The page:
Would you be willing to set up such a system for dlang.org as well? It would be absolutely fantastic.

If they want to contribute to content, I can pull up the existing
comment source code and present it right there, again likely emailed to
me for integration, or the source location can be opened in Phobos for a
traditional pull request.

This will encourage crowd sourcing doc bug fixes.

My understanding is a lot of it hinges on you being on top of things (and the bottleneck thereof). I think it's awesome that you're able and willing to do this; the same kind of enthusiasm and dedication would definitely help fix a lot of the existing issues with ddoc and ddox.

4) I'll never complain about spaces vs tabs, line length, or any other
trivial nonsense. If I don't like that stuff, I'll just fix it myself
instead of letting the PR wither and die while letting the contributor
feel undervalued.

Anyone could do the same today for all pull requests - just fetch them, fix them, and resubmit with credit. Additionally, team members could just pull the PR, fix it, and make an additional commit.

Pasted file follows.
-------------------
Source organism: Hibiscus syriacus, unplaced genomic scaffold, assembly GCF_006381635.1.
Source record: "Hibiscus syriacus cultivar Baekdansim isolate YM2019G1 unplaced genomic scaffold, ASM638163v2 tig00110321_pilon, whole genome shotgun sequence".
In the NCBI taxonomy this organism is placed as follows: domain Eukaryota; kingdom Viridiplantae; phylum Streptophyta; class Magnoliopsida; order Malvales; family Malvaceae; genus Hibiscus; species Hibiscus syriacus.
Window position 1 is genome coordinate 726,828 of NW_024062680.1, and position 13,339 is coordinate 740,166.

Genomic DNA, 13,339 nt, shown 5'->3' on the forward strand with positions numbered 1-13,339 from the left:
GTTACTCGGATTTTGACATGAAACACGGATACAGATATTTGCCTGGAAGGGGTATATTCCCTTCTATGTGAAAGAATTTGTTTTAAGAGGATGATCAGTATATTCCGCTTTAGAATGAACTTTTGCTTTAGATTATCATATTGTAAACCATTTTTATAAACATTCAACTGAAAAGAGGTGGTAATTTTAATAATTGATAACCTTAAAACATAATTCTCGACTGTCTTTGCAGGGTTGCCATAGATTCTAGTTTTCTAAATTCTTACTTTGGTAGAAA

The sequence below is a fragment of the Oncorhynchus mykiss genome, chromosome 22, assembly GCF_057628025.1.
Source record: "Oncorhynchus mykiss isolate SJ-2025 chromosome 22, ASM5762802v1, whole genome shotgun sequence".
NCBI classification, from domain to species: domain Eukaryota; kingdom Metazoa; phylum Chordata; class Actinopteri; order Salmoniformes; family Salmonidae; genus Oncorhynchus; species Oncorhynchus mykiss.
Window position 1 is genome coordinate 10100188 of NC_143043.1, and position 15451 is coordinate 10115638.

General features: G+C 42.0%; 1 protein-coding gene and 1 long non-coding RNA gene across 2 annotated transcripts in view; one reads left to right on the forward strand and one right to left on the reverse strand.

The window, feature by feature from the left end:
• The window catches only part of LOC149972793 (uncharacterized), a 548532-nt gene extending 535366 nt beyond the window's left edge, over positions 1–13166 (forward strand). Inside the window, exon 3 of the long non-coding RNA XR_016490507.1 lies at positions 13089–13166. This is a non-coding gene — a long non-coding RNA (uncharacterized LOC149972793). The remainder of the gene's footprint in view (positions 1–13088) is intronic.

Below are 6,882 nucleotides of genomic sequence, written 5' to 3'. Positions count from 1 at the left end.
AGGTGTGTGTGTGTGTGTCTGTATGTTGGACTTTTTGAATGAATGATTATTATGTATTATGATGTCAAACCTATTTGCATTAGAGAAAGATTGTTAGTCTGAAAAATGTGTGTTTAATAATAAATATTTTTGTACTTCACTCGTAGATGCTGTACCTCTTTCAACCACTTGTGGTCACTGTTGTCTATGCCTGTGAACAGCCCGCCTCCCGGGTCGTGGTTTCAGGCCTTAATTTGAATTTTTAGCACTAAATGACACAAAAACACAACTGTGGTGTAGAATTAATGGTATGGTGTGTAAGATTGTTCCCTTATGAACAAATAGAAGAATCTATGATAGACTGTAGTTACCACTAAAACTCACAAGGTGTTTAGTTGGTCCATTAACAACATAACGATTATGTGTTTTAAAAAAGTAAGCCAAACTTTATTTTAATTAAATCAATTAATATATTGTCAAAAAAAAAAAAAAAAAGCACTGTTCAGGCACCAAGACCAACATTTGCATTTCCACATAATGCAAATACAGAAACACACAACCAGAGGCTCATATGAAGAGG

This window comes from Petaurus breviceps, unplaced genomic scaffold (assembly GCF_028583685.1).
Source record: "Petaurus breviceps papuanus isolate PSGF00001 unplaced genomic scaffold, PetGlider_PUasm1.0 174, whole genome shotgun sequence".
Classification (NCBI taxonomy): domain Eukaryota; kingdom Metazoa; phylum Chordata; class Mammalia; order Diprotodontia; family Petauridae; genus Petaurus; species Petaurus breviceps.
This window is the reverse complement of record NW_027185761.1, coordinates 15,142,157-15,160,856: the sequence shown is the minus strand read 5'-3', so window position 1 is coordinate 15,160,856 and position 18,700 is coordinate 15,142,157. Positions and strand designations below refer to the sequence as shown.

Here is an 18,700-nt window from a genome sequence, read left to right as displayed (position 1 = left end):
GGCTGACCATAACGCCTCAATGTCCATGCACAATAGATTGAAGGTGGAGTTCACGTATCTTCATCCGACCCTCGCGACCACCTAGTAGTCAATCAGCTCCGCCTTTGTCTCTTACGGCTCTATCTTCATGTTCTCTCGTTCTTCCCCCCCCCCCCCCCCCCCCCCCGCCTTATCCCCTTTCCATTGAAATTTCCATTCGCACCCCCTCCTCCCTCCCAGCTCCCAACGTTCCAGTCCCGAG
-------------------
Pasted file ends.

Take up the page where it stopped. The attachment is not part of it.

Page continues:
Regarding PRs that are not looked at, we currently have 18 PRs at https://github.com/D-Programming-Language/dlang.org/pulls, and 16 folks who have the rights to pull them (https://github.com/orgs/D-Programming-Language/teams/team-dlang-org). I'll take a look at them after this (some look really trivial); it's a bummer they aren't looked at more regularly.

I'll note that you are already a member of that team so you already had the rights to exact quite a few of the improvements you intend to make going forward. Would you please join me in taking a look at older PRs (oldest is from 2014) and pull them in?

Overall my understanding of your message is "My system would be better not for a fundamental technical reason, but because I am willing to pour in it time and talent." This is the kind of argument I have a lot of respect for.


Thanks,

Andrei